Thursday, January 26, 2012
Dollar Guaranteed To............
Lost in the noise of countless Federal Reserve announcements yesterday was a formal target of 2% annual inflation.
Actually, it’s worse than 18% over 10 years. For the Fed’s favored measure of inflation is not the heavily gamed consumer price index — CPI — or the even-more-gamed “core” CPI that assumes your cost of living isn’t really affected by food and energy.
After all, CPI is currently running 3.0% year over year. Whoops, too high. Core CPI is 2.2%. Still too high.
The Fed prefers something called “core personal consumption expenditures.”
That number is currently running 1.7%.
Voila! Applying the logic only central bankers are capable of divining, there’s not enough inflation!
That’s the real take-away from the flurry of Fed declarations. Seen in that light, the announcement that the fed funds rate would remain near zero through “late 2014” is almost superfluous.
Financial repression? Old news. Even The New York Times is onto that game now, its Fed story describing “the transformation of a policy that began as shock therapy in the winter of 2008 into a six-year campaign to increase spending by rewarding borrowers and punishing savers.”
Still, lest you think the Fed is suddenly acquiring a preference for “transparency,” some matters of policy remain sotto voce: “A weak U.S. dollar, despite its consequences, remains an unstated goal of both the Fed and Treasury Department,” says our Dan Amoss, who took the bullet watching Ben Bernanke’s news conference yesterday while Addison and a small group of us carried on with our editorial retreat in Miami.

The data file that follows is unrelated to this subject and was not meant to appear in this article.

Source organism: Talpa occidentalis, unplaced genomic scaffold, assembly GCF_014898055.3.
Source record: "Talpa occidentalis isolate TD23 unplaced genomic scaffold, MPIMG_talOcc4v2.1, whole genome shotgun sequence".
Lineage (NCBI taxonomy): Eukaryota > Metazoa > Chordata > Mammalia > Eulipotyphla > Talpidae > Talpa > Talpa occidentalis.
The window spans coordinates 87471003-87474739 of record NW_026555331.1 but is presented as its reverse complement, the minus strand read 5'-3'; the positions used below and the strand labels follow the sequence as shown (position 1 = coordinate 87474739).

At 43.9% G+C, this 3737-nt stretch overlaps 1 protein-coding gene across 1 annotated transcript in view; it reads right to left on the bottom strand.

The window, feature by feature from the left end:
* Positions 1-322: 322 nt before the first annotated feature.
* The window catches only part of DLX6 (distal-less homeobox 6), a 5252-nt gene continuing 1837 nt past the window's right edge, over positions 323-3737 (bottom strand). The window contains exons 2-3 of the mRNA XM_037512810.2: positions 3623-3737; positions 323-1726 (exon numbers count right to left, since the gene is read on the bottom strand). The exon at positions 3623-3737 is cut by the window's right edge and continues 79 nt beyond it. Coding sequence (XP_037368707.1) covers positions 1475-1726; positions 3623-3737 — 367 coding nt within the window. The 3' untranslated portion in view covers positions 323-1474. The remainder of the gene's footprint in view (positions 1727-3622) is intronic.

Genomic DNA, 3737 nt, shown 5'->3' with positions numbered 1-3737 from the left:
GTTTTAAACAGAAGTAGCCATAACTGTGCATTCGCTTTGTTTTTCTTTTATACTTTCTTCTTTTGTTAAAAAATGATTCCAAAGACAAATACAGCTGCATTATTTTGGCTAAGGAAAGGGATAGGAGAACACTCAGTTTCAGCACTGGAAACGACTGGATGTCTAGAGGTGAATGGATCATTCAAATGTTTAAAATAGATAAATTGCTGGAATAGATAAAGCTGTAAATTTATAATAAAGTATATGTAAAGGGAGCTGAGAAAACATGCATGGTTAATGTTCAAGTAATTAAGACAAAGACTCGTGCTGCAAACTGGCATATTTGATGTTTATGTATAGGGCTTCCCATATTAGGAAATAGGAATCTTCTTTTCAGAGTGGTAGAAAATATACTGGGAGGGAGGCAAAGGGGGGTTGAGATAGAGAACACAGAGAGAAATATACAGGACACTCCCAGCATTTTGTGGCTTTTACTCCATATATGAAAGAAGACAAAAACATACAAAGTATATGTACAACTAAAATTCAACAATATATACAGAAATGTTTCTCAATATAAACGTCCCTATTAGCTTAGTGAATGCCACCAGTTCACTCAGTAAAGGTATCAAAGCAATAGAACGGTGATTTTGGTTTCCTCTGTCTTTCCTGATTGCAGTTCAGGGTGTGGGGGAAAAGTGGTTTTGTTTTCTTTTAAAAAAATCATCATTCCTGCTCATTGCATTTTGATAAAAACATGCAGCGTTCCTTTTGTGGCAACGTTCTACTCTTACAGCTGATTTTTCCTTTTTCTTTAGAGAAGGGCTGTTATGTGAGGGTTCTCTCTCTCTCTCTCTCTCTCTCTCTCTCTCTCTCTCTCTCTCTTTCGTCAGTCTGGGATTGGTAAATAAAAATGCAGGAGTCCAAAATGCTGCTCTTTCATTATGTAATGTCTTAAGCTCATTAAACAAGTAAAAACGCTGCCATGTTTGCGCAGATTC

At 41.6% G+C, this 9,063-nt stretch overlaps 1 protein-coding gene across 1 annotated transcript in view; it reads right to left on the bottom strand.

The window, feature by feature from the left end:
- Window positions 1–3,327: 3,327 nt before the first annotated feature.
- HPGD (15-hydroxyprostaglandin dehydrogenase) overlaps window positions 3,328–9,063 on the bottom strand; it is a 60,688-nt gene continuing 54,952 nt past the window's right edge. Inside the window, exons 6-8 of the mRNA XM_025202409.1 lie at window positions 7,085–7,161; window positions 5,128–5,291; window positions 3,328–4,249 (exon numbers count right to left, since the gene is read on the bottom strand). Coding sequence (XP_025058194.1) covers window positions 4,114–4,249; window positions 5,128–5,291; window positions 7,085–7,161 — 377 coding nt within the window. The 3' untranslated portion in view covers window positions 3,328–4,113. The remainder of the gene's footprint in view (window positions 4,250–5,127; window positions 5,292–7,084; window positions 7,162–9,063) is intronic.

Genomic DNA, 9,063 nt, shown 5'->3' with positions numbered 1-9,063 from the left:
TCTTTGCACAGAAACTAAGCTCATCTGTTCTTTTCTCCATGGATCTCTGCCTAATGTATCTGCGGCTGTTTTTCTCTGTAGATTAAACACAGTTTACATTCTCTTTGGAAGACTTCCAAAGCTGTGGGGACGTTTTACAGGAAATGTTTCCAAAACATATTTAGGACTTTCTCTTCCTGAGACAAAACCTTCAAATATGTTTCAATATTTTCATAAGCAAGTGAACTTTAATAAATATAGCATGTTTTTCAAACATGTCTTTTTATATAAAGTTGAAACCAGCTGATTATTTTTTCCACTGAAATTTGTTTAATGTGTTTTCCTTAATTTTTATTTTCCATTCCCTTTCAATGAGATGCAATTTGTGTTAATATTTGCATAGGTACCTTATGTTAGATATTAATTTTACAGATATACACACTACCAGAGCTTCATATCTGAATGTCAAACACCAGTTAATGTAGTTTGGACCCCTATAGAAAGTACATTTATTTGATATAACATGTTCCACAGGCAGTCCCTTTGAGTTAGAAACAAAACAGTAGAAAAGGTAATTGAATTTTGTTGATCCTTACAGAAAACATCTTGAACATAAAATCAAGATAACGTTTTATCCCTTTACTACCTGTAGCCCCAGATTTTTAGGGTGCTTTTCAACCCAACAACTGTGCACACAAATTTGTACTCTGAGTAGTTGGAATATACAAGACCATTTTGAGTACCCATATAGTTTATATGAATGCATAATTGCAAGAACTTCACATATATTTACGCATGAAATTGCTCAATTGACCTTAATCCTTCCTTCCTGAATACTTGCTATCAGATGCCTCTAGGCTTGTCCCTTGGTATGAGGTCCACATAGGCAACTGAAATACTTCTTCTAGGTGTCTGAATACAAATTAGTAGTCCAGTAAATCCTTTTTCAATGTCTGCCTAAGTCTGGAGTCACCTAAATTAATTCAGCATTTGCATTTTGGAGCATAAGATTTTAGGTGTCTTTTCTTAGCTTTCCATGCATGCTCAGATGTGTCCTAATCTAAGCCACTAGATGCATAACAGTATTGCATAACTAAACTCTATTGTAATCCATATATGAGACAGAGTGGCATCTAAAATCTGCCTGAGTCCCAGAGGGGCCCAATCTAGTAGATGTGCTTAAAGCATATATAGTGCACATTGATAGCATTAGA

Indeed, says Dan, “We will continue to see a global race to devalue currencies and ease government debt burdens. The Fed will not stand idly by as the Europeans, Chinese and Japanese print copious money and weaken their currencies.
“All of these central banks are going down a path from which they cannot return. They are monetizing government debts, and will continue to do so, with sad semantic arguments that they their money printing operations are not really monetizing government debts. The financial market consequences of selling assets from central bank balance sheets and shrinking money supplies are too scary for central bankers to consider.”